Nigel Pearson hits back at Gary Lineker: 'I pay my tax bills'
Leicester City are embroiled in an embarrassing row between the club legend Gary Lineker and Nigel Pearson, the manager. Lineker claimed that Pearson was sacked, then reinstated, while the manager made a withering reference to a disputed allegation about the financial affairs of the former Leicester striker and current vice-president by declaring that “I pay my tax bills”.
Two noxious plot lines, focusing on Pearson’s future and his touchline grapple with Crystal Palace’s James McArthur, have collided to double the drama at the King Power Stadium. This is a public spat which will infuriate the club’s Thai owners, who have made Leicester staff very aware of the high standards of respect and dignity expected.
Pearson was annoyed by the criticism of the McArthur incident on Lineker’s Match of the Day programme on Saturday night. Leicester’s manager disagreed with “everything” pronounced by the “three fountains of knowledge” Lineker, Jermaine Jenas and Danny Murphy.
“I thought they were slightly disruptive,’’ Pearson said. “I don’t care what they think of me. I pay my tax bill. It [the McArthur tussle] is a non-event as far as I’m concerned. It’s not helpful when the three fountains of knowledge on Match of the Day make a mountain out of a molehill. The lad’s OK. It was very light-hearted.”
Pearson’s comments prompted Lineker to retaliate via social media. “We’d best be careful in future, the fella can look after himself,’’ Lineker tweeted caustically, rather forgetting that Pearson once fended off a pack of hungry wolves with a walking stick for five hours while backpacking in the Carpathians.
Far more wounding to Pearson was Lineker’s follow-up haymaker of a tweet in which he replied to a question about whether he was a “fountain of knowledge” with this revealing response: “If I was I’d tell you that he was sacked by one of the owners’ family and reinstated by another, but then I’m not.”
Read more: Nigel Pearson: I'm still in charge of Foxes
The most influential member of the family, Vichai Srivaddhanaprabha, was at the King Power Stadium to see Leicester lose and his most high-profile employee tussle with an opponent. The pair talked in the board-room post-match. It is believed that Vichai considered dismissing Pearson but was eventually dissuaded by his son Top, who was away at the time in Bangkok. Lineker appeared to be insinuating some difference between the pair’s views.
Leicester dispute Lineker’s version of events yet a fog of doubt hangs over Pearson as he takes his team to Arsenal on Tuesday night. Pearson was backed in the transfer window, being given £7 million for Andrej Kramaric, and the commitment to part of the wages of the on-loan Robert Huth. Yet some Leicester staff certainly appeared to believe Pearson was out on Sunday.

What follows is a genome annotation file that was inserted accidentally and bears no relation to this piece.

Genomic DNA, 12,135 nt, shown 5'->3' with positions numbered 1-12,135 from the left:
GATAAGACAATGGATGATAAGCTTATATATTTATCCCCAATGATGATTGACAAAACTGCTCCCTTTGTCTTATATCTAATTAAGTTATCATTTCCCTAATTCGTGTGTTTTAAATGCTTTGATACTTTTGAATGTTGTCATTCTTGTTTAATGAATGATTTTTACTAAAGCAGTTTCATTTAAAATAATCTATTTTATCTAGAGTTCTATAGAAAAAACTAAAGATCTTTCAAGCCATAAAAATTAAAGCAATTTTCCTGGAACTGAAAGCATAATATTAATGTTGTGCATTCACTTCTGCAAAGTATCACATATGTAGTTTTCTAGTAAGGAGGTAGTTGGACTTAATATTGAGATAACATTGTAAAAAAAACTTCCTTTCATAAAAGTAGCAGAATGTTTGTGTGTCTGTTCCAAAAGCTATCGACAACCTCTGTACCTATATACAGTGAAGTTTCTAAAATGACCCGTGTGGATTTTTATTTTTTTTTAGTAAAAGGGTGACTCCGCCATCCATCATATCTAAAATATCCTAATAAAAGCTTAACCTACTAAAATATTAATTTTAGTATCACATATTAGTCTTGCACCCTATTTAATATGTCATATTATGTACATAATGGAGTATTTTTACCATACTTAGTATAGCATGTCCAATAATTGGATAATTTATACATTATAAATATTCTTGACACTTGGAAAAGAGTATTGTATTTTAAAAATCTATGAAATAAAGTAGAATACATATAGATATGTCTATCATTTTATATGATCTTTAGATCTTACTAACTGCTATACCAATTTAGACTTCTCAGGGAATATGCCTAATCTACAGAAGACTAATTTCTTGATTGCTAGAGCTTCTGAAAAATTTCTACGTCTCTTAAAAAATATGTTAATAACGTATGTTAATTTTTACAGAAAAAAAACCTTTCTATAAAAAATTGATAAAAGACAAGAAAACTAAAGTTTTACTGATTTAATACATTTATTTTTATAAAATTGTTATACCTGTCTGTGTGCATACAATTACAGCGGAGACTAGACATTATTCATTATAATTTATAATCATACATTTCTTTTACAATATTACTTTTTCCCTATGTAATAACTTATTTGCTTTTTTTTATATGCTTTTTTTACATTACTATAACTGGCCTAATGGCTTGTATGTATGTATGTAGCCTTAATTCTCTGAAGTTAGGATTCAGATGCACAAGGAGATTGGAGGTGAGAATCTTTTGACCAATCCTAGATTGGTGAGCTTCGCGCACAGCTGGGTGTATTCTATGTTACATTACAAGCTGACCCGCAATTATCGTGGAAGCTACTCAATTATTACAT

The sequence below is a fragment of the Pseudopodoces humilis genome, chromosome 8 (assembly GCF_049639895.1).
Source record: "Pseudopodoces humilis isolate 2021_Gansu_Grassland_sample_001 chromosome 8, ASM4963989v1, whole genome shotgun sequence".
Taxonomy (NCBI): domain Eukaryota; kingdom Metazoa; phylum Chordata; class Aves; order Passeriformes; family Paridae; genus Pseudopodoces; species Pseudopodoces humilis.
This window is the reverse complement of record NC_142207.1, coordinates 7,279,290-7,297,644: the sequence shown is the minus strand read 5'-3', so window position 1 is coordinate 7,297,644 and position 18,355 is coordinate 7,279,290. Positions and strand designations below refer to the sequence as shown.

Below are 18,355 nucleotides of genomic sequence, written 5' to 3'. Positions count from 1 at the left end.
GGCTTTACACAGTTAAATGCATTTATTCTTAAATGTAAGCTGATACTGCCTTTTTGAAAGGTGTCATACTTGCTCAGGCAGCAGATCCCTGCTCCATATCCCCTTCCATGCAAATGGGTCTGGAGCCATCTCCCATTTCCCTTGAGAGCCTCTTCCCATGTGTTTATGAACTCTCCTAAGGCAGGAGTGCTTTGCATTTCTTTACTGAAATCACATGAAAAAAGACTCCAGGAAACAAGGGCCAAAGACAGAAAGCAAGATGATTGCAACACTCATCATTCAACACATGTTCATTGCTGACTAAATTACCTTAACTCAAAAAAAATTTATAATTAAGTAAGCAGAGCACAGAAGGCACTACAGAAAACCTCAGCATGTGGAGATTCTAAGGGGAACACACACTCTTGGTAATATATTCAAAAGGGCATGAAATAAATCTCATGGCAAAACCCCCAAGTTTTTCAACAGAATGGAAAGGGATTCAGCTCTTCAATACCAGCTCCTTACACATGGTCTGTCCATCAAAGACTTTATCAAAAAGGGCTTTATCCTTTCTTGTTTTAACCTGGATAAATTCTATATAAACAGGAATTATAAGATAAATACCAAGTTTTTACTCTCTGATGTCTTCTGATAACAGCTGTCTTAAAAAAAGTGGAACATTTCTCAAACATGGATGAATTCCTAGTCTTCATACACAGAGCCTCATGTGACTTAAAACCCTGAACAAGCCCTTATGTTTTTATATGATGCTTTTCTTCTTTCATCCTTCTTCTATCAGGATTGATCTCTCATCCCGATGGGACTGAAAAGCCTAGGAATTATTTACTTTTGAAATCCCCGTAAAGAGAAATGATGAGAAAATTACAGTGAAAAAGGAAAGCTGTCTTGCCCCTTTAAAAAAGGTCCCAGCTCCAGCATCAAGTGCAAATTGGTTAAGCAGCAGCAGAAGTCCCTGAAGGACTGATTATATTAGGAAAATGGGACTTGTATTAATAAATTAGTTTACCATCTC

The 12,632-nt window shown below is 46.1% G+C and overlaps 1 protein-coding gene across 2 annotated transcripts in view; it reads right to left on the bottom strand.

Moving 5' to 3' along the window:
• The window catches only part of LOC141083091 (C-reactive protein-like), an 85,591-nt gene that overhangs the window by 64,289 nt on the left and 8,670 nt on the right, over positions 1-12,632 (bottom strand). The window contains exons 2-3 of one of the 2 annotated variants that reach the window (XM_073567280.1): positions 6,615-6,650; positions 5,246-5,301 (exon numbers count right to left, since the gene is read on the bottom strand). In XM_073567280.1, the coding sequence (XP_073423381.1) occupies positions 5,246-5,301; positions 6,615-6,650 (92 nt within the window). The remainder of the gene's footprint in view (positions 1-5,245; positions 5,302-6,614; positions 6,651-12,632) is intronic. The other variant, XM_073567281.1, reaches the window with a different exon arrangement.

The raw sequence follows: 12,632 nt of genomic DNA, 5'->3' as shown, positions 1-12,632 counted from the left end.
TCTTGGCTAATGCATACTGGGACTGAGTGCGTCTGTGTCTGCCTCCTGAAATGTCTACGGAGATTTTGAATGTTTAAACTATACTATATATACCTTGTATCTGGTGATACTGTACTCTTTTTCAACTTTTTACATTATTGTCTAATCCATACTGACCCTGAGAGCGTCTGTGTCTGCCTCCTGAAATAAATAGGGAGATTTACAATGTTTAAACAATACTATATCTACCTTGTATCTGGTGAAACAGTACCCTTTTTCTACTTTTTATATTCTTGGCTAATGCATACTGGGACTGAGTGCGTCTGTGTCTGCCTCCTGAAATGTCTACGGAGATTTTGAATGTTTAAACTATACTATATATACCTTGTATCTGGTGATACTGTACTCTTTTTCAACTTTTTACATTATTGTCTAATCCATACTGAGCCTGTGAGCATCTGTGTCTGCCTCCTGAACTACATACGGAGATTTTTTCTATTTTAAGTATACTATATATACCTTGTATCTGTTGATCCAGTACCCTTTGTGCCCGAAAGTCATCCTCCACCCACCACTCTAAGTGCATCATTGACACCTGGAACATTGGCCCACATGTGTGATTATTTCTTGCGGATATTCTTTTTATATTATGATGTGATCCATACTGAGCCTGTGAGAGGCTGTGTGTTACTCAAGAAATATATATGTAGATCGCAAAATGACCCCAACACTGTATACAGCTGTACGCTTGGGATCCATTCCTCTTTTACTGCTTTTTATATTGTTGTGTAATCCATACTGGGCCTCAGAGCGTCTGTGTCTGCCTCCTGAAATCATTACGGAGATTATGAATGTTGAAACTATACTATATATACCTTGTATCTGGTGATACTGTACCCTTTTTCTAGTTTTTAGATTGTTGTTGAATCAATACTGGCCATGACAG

“You’ll have your views about the sequence of events,’’ Pearson countered. “My view was I’d always continue to do my job and I’m very happy to do my job.”
He knows there has been talk of the Thais being angered by his conduct towards McArthur, coming on top of his telling an abusive Leicester fan to “f--- off and die”, for which he was punished by the Football Association. “The owners are fine just as they were with the incident with the fan,’’ Pearson said. “I like the people I work with to be loyal and I like to show them loyalty back. The people I work for are not people who seek public attention. I have a good working relationship with them and a very good personal relationship with them as well.”
Pearson has been fortunate that McArthur has eventually played down the incident. After the game on Saturday, Pearson returned to his Sheffield home but decided against watching Match of the Day until the morning.
Sunday was, as he admitted, a strange day. “I don’t like losing games so Sundays when you lose a game are not always easy to deal with. I had a few chats with friends. My lad [James, an under-21 defender at Leicester] came home. We had a chat.
“I’ve had some very strange days in football. You’ll have to wait for the book if it ever comes out. My book wouldn’t be about football.”
Pearson is a fascinating but complex and moody character, equipped with strong values, a wry humour and an antenna twitching at perceived agendas. He would have joined the Armed Forces had he not excelled as a footballer. He focuses on family, occasional TV series, exploring remote places and spending time on his own. “I don’t speak to my neighbours. I’m a miserable bugger.”
On that Sunday he was aware of certain discussions at the club but he felt in control. “The cat was sitting on my knee all afternoon. I was like Blofeld.” At 6.30pm on Sunday, stories emerged that Pearson had been sacked. “I certainly don’t watch 24‑hour sports channels. I was aware of it but didn’t see it.”